In a world based on calculations, it is the calculation of consequences that determines what should be considered moral and immoral. In this way, the category of the good vanishes, as Kant clearly showed. Nothing is good or evil in itself; everything depends on the consequences that may be thought to ensue upon an action.
Christianity and the Crisis of Cultures, 31
Reflection – Consequentialism is the recurring decimal of modernity. The persistent idea that we can do evil because good things will result from it crosses all lines of political persuasion and ideological commitment. We can torture prisoners to get information to save lives; we can abort babies to relieve women who are in distressing circumstances; we can lie to advance our political/social cause; we can calumnize, detract, slander, savage people who oppose our agendas; we can have sex with anyone and in any way we please because… well, because it feels good! And that’s a good consequence!
On and on it goes. The rigorous commitment to a binding moral law, to an absolute sense that we simply must not, cannot, shalt not do an evil act, no matter what good may emerge from it—this is rare nowadays. Conservatives advocate torture; liberals advocate abortion; almost everyone advocates fornication and contraception and lying for a good cause.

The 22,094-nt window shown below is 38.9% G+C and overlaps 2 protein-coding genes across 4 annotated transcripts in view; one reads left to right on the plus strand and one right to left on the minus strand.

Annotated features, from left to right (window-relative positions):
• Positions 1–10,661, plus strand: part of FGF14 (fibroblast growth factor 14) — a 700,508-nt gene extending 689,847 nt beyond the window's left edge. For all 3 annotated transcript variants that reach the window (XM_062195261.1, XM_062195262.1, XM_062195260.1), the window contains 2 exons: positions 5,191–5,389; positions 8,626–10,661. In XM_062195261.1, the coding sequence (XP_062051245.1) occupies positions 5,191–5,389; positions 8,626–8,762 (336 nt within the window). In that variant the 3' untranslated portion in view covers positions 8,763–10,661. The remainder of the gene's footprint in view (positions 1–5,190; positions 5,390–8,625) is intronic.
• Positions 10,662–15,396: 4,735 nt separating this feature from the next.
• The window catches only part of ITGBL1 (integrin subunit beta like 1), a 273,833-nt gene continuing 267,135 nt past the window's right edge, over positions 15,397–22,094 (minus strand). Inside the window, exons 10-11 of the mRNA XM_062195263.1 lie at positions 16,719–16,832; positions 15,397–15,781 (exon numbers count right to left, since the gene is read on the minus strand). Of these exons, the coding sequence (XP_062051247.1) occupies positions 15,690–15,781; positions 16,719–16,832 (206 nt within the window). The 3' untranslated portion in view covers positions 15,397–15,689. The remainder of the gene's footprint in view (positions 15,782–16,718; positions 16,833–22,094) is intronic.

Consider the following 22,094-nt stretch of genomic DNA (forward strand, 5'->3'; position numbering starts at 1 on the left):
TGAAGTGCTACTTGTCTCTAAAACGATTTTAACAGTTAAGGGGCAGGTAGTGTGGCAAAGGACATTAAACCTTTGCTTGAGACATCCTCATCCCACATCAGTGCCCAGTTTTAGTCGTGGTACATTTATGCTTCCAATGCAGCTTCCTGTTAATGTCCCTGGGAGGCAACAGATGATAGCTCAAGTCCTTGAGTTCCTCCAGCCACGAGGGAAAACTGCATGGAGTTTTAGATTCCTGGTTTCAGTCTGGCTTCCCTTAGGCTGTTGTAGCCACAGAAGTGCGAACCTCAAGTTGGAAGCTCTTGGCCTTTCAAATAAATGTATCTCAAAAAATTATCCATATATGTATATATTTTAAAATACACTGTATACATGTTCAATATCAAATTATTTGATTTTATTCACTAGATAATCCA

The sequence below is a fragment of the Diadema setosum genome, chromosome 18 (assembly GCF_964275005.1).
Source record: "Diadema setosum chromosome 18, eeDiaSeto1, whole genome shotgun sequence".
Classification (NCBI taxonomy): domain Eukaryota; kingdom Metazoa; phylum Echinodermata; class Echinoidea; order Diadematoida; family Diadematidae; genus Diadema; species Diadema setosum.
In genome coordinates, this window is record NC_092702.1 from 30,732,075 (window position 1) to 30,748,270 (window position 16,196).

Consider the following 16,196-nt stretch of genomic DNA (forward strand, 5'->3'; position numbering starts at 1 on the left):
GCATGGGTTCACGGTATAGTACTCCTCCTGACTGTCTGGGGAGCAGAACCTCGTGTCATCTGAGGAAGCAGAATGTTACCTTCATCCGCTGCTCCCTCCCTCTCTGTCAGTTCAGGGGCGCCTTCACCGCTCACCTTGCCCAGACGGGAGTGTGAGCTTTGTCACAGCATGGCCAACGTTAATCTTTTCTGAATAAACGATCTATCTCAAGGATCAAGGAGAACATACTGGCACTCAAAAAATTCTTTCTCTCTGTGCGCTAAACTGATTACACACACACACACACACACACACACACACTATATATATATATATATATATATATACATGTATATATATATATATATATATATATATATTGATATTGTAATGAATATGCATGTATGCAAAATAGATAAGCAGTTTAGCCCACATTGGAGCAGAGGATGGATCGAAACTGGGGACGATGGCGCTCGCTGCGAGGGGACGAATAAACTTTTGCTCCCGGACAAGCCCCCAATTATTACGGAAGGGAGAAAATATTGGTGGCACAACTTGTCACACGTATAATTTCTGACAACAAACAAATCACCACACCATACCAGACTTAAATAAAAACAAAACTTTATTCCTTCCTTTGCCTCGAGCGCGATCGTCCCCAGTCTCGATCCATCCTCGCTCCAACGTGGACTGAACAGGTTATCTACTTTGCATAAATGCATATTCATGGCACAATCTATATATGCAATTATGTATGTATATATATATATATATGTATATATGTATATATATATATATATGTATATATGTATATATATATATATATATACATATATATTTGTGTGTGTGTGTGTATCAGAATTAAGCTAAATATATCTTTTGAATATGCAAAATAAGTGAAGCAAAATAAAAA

Now the Church has always posited the principle of double effect, when a single act has two consequences, a good and an evil one, but the key point there is that the act itself cannot be intrinsically evil, nor may the evil consequence be desired.
Consequentialism is attractive because, of course, we ultimately get to do whatever we want. We just have to pinpoint the good effect we are going for. Like the bank robber asked why he robbed banks who answered, “Because that’s where the money is.” Why tell lies? Because that’s how I get what I want, duh!
But the price we pay is too high. The price we pay is that the very idea of good and evil is drained of meaning. All that is left is power, and getting what I want. And this plunges us into a world of the jungle, of raw struggles for domination and control. Who will have the upper hand? Nature is red of tooth and claw, and when human beings jettison the moral law we too get bloodied in the fight for survival and dominance. A bloody mess is what we’re left with.
The only way to preserve a world that is human and humane, where there is a sense of right and of rights, is to maintain a world of moral order, of intrinsic good and evil that must be acknowledged, even as we struggle to live righteously. Consequentialism in all its forms must be recognized, called what it is, and vigorously resisted and rejected. We are all called in this struggle to moral effort which may at times rise to the level of moral heroism—fidelity to the moral law is sacrificial. But the alternative is bestial and demonic—the naked worship of power. So we gotta choose: what’s it going to be?